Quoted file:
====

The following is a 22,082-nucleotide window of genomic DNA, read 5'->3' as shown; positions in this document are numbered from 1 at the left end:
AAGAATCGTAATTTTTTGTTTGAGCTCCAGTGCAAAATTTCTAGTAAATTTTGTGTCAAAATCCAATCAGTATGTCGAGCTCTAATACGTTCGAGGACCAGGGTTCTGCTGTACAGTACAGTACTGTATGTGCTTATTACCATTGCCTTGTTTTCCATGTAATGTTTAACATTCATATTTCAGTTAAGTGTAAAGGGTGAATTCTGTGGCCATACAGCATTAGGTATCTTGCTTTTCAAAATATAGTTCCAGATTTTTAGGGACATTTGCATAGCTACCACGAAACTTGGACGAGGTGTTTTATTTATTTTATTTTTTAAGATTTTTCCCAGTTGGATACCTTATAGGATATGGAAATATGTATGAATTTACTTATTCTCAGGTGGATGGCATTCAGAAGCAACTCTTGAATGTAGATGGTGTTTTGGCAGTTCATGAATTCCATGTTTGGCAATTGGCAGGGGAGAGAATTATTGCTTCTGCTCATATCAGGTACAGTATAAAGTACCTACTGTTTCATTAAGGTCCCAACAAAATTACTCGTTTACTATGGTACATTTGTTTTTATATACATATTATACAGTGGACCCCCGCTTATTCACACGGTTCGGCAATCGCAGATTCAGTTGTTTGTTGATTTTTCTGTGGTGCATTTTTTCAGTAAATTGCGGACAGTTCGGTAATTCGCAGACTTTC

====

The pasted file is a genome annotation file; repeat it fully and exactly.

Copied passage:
The following is a 22,082-nucleotide window of genomic DNA, read 5'->3' as shown; positions in this document are numbered from 1 at the left end:
AAGAATCGTAATTTTTTGTTTGAGCTCCAGTGCAAAATTTCTAGTAAATTTTGTGTCAAAATCCAATCAGTATGTCGAGCTCTAATACGTTCGAGGACCAGGGTTCTGCTGTACAGTACAGTACTGTATGTGCTTATTACCATTGCCTTGTTTTCCATGTAATGTTTAACATTCATATTTCAGTTAAGTGTAAAGGGTGAATTCTGTGGCCATACAGCATTAGGTATCTTGCTTTTCAAAATATAGTTCCAGATTTTTAGGGACATTTGCATAGCTACCACGAAACTTGGACGAGGTGTTTTATTTATTTTATTTTTTAAGATTTTTCCCAGTTGGATACCTTATAGGATATGGAAATATGTATGAATTTACTTATTCTCAGGTGGATGGCATTCAGAAGCAACTCTTGAATGTAGATGGTGTTTTGGCAGTTCATGAATTCCATGTTTGGCAATTGGCAGGGGAGAGAATTATTGCTTCTGCTCATATCAGGTACAGTATAAAGTACCTACTGTTTCATTAAGGTCCCAACAAAATTACTCGTTTACTATGGTACATTTGTTTTTATATACATATTATACAGTGGACCCCCGCTTATTCACACGGTTCGGCAATCGCAGATTCAGTTGTTTGTTGATTTTTCTGTGGTGCATTTTTTCAGTAAATTGCGGACAGTTCGGTAATTCGCAGACTTTC